Hometown hero backs lamb as a future of opportunity

150th Glen Innes show invites a legend in sheepmeat to judge prime lamb


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Emma Walmsley with her champion pen of second cross prime lambs as judged by Roger Fletcher at the 150th Glen Innes Show.

Emma Walmsley with her champion pen of second cross prime lambs as judged by Roger Fletcher at the 150th Glen Innes Show.

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The 150th Glen Innes show provided some of the best livestock competition on the New England and a world champion exporter came back home to judge, and tell his story.

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Glen Innes born and bred Roger Fletcher was a main attraction at the town’s 150th agricultural show this weekend, with this international sheepmeat king chosen as judge for the prime lamb competition.

There were an unusually large number of entries, 175 in total, with Emma and Tristan Walmsley awarded champion pen overall for their second cross poll Dorset over Border Leicester/ Merino, 40-46kg.

While the crowd that assembled for the awards applauded the winners, their real motivation in appearing was to listen to the boy from Glen.

Mr Fletcher told his audience that the future in sheep was an exciting one with export potential growing all the time.

“Twenty years ago we sold 85 per cent of our product on the domestic market. Today that sector is 40 per cent.

“When I started all that mattered was the carcase and skin. Now we take big lamb and divide it into 60 different consumer packs and sell it to 90 countries all over the world. Twelve of those countries take more than 10,000 tonnes each. Remember that a lamb rack is only about one kilogram out of a carcase. The rest goes somewhere else.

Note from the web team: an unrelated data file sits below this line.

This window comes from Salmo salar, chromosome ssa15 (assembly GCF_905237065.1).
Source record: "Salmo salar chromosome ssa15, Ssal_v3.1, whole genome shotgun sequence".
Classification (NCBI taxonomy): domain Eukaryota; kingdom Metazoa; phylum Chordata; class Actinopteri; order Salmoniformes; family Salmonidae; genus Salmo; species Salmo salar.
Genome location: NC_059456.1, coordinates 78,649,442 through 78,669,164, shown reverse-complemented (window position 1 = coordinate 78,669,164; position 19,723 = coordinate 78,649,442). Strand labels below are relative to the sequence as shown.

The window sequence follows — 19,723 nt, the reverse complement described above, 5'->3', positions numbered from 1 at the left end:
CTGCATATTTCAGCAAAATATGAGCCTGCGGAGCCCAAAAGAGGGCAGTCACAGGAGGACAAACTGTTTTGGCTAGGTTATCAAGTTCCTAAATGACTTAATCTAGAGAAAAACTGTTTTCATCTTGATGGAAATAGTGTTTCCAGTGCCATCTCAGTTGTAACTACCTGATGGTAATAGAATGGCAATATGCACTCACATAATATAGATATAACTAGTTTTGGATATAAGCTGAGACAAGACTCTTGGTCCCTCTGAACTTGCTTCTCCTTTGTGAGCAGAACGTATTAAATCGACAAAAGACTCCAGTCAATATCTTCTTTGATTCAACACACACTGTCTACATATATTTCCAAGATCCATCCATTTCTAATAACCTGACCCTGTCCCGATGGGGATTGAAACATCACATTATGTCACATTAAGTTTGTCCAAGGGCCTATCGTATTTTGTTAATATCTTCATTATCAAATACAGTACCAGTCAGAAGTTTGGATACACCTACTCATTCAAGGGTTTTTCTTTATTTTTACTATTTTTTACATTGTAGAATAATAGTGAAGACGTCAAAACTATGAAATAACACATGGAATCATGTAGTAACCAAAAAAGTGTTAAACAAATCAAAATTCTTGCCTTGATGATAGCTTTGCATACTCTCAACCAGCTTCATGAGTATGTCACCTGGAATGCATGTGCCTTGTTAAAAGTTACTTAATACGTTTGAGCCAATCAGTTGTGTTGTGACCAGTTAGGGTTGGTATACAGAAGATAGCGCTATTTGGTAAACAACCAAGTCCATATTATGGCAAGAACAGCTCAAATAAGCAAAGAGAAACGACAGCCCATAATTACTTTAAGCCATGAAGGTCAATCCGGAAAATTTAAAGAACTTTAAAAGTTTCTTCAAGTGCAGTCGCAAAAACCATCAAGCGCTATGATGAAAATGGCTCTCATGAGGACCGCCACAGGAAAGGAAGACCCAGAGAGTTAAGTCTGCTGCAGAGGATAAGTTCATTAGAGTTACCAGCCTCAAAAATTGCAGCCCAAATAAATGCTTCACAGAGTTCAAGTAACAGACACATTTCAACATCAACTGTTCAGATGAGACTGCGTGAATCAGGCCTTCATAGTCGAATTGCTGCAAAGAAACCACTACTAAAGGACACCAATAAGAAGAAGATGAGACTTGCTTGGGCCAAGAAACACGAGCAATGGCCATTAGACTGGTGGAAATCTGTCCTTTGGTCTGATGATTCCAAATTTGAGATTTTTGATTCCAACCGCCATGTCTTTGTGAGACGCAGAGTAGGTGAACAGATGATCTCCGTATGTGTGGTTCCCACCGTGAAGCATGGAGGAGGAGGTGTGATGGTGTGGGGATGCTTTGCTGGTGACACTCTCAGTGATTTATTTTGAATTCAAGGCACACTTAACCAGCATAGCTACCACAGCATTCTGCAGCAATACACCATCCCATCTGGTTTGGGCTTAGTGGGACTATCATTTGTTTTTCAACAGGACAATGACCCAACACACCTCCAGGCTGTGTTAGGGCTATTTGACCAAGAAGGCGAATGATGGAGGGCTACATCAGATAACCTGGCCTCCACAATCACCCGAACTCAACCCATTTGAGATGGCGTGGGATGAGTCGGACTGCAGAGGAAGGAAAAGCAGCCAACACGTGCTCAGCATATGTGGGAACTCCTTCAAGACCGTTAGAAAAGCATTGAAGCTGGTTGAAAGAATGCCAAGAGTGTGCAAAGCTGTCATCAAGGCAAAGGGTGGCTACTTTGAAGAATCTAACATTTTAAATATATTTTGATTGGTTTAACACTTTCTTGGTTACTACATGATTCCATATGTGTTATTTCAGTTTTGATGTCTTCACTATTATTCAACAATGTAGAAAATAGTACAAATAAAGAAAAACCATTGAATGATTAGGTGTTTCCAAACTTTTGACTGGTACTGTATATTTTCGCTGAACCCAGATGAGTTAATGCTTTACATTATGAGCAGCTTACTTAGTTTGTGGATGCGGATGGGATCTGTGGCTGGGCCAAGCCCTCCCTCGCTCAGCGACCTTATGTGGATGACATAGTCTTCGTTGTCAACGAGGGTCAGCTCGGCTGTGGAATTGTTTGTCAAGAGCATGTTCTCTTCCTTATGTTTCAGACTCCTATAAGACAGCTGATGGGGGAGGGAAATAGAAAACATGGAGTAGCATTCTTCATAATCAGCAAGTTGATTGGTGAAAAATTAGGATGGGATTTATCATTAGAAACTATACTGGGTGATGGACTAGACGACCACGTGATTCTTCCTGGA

“Seven years ago China took nothing from us now they are our biggest importer and. They buy the necks, the flaps, all the bones.

“Fifteen years ago we were recovering 55 per cent yield, now we sell 100 per cent of the lamb.

“Our packaging has improved. We separate the tallow. The speed of our processing is up 25 per cent and costs are down. We’ve reduced the number of inspectors.

“The industry is in good hands. If there is a biggest challenge it is that we need new markets and access to markets all around the world.

The new wave of Muslim immigrants to Europe was proving to be a marketing opportunity that would benefit Australia, he said.

Airlines and cruise ship companies were other opportunities for sheepmeat.

“What killed the wool industry in the past? Farmers weren’t listening to their customer. Forget about marketing, listen to the customer,” he said.

Mr Fletcher noted that the withdrawal of Britain from the European Union was an exciting opportunity. Currently New Zealand had a quota of 226,000 tonnes while Australia had 120,000 tonnes.

“But that will change,” he said. “New Zealand has a $15 per head head start on us but Australia does the job better. Our workers are better. This is a ticket to opportunity.”

Mr Fletcher denounced the role of government in meat processing saying the legacy of failed government-owned abattoirs was proof of that.

“Today our industry is about private, family owned business.”

If there was any cloud on the horizon it was the fact that tannery pollution in China was being controlled to the point that Australia may have to take responsibility for its own skins.

“At the moment we sell raw skins to China and buy them back tanned and sell them to Chinese tourists at the airport who take them back home.”

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